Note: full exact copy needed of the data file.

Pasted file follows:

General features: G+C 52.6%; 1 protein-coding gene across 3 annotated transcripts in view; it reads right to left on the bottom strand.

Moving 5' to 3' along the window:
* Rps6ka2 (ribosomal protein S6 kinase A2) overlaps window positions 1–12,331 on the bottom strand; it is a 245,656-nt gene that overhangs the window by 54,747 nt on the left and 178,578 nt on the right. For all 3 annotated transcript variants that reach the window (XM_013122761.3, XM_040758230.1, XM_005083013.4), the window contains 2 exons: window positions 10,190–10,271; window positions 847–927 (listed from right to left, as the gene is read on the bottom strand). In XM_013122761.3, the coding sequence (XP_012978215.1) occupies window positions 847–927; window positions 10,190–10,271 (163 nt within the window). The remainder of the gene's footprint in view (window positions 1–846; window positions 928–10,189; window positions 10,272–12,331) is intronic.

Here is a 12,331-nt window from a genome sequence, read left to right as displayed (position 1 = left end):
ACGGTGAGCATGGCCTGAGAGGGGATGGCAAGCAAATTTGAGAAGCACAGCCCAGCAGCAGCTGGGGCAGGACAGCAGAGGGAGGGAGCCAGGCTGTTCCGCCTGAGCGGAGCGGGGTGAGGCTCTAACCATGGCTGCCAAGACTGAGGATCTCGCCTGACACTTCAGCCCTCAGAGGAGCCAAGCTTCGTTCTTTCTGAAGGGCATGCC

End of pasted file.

General features: G+C 52.6%; 1 protein-coding gene across 3 annotated transcripts in view; it reads right to left on the bottom strand.

Moving 5' to 3' along the window:
* Rps6ka2 (ribosomal protein S6 kinase A2) overlaps window positions 1–12,331 on the bottom strand; it is a 245,656-nt gene that overhangs the window by 54,747 nt on the left and 178,578 nt on the right. For all 3 annotated transcript variants that reach the window (XM_013122761.3, XM_040758230.1, XM_005083013.4), the window contains 2 exons: window positions 10,190–10,271; window positions 847–927 (listed from right to left, as the gene is read on the bottom strand). In XM_013122761.3, the coding sequence (XP_012978215.1) occupies window positions 847–927; window positions 10,190–10,271 (163 nt within the window). The remainder of the gene's footprint in view (window positions 1–846; window positions 928–10,189; window positions 10,272–12,331) is intronic.

Here is a 12,331-nt window from a genome sequence, read left to right as displayed (position 1 = left end):
ACGGTGAGCATGGCCTGAGAGGGGATGGCAAGCAAATTTGAGAAGCACAGCCCAGCAGCAGCTGGGGCAGGACAGCAGAGGGAGGGAGCCAGGCTGTTCCGCCTGAGCGGAGCGGGGTGAGGCTCTAACCATGGCTGCCAAGACTGAGGATCTCGCCTGACACTTCAGCCCTCAGAGGAGCCAAGCTTCGTTCTTTCTGAAGGGCATGCC